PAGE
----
The sharing of operational responsibilities and functions is the third common feature of a mutual interest approach. The culture of collective endeavour referred to above is translated, to a greater or lesser extent, into the administration and institutions of a public policy project. Thus, we would expect to see responsible state agencies and officials engage in inclusive, consultative techniques of decision-making and resource allocation. Whether such co-operative approaches are by design, or a pragmatic response to quasi-proprietorial stakeholder expectations engendered by a mutual interest approach. The influence the Federal government conceded to the meetings of the CEOs of State and Territory commissions in administering its interests in the Australian national legal aid scheme in the 1980s is an instance of the latter.
We would also expect that the institutions of a mutual interest approach would reflect the sense of collective enterprise. Whether informally in the developments of the mechanisms of meetings between central and regional governments, and bodies such as the Australian Directors.  Or formally through the establishment of the administrative legal machinery of the system. In Australia for instance the national scheme initially included a statutory commission including members nominated by the Law Council of Australia and the Australian Council of Social Service ("ACOSS") to oversight Commonwealth interests in the national legal aid scheme (seeCommonwealth Legal Aid Commission Act 1977, s 5). The aim was to ensure that no single interest should dominate policy and other proposals (Attorney-General's Department 1985: 22-3).
Different configurations of Commonwealth, State, legal profession, social welfare, and legal aid agency interests were successively incorporated into the Commonwealth Legal Aid Council and the National Legal Aid Advisory Committee ("NLAAC") in the 1980s.  Institutional recognition of the quasi-proprietary rights was also given in the State and Territory legal aid commission legislation. In Victoria for instance the Legal Aid Act 1978, s 4, provided that the governing board should include nominees of the Commonwealth, State, law society, and the Bar, the Council of Social Service. In some States provision was later made for representation of CLCs.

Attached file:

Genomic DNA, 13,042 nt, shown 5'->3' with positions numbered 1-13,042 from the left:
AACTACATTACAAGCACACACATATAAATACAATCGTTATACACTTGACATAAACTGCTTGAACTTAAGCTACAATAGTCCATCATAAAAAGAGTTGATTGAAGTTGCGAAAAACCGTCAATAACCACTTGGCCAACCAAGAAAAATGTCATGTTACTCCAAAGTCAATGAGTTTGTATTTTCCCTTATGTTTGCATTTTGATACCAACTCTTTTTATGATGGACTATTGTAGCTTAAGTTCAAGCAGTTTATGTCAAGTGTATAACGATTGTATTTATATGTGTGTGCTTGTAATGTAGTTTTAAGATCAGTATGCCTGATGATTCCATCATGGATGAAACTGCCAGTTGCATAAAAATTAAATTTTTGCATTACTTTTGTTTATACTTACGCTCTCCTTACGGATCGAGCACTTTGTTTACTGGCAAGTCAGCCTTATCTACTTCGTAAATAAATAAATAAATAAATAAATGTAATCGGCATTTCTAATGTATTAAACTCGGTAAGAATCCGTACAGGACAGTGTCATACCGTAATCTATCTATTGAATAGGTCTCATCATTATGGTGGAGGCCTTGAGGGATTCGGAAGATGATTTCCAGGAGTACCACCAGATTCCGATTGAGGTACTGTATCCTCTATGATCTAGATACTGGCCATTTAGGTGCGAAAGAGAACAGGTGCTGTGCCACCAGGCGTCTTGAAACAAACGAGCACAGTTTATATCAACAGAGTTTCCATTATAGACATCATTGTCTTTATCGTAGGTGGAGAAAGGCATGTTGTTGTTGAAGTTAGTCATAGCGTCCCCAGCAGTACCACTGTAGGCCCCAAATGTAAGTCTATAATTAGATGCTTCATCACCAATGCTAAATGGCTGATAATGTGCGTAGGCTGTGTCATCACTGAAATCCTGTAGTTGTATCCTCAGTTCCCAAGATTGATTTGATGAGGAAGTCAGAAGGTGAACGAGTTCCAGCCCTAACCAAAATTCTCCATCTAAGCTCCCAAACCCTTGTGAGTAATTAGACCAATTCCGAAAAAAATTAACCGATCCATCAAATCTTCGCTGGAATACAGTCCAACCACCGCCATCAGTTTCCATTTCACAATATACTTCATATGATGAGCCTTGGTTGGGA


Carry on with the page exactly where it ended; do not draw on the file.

A mutual interest approach to legal aid is also distinguished from its application to comparable public policy projects. As discussed above the ideological premises of such an approach to legal aid are constellated by the socio-legal institution of legal aid. Consequently a mutual interest approach to legal aid does not merely reproduce state policies of the kind we find in other social welfare projects such as income support, health and education. One reason is that as a socio-legal institution legal aid pre-dates the emergence of the 20th century state welfarism. As a legal institution legal aid is said to have medieval if not ancient social origins (Cappelletti 1972: 347). In any event the socio-legal institution of legal aid in post-war Canada and Australia was a product of legal modernisation, and the reception of the modern Anglo-colonial legal systems in the mid-19th century. 
As an institution with a minimum 150-year pedigree we would expect to have a definitive account of the socio-legal institution of legal aid. However that is not the case. Modern legal aid displays what Abel describes as a condition of
"value incoherence" (1985: 485). Even at the peak of the post-war expansion of legal aid systems it was not possible to definitely say what ideas lay behind legal aid. In Australia for example 20th century legislators, Attorneys-General, legal profession spokesmen and lawyers variously described legal aid as socio-legal institution designed to protect the legal rights of the poor, promote universal equal access to justice, achieve legal equality for "rich" and "poor" alike, to advance social justice or to mobilize the professional aspiration of lawyers, and sustain their occupational privileges (Fleming 1999).
Nevertheless it is generally agreed that the socio-legal institution of legal aid has three elements. First, it is the institutional response of modern law and society to the problem of providing lawyers for the poor (Cappelletti 1972: 347. The second element is that the legal profession is seen as the occupation responsible for the operation of the institution. In Australia in 1918, for instance, a State Attorney-General expected that lawyers would participate in a new legal aid scheme. In his view, they were doing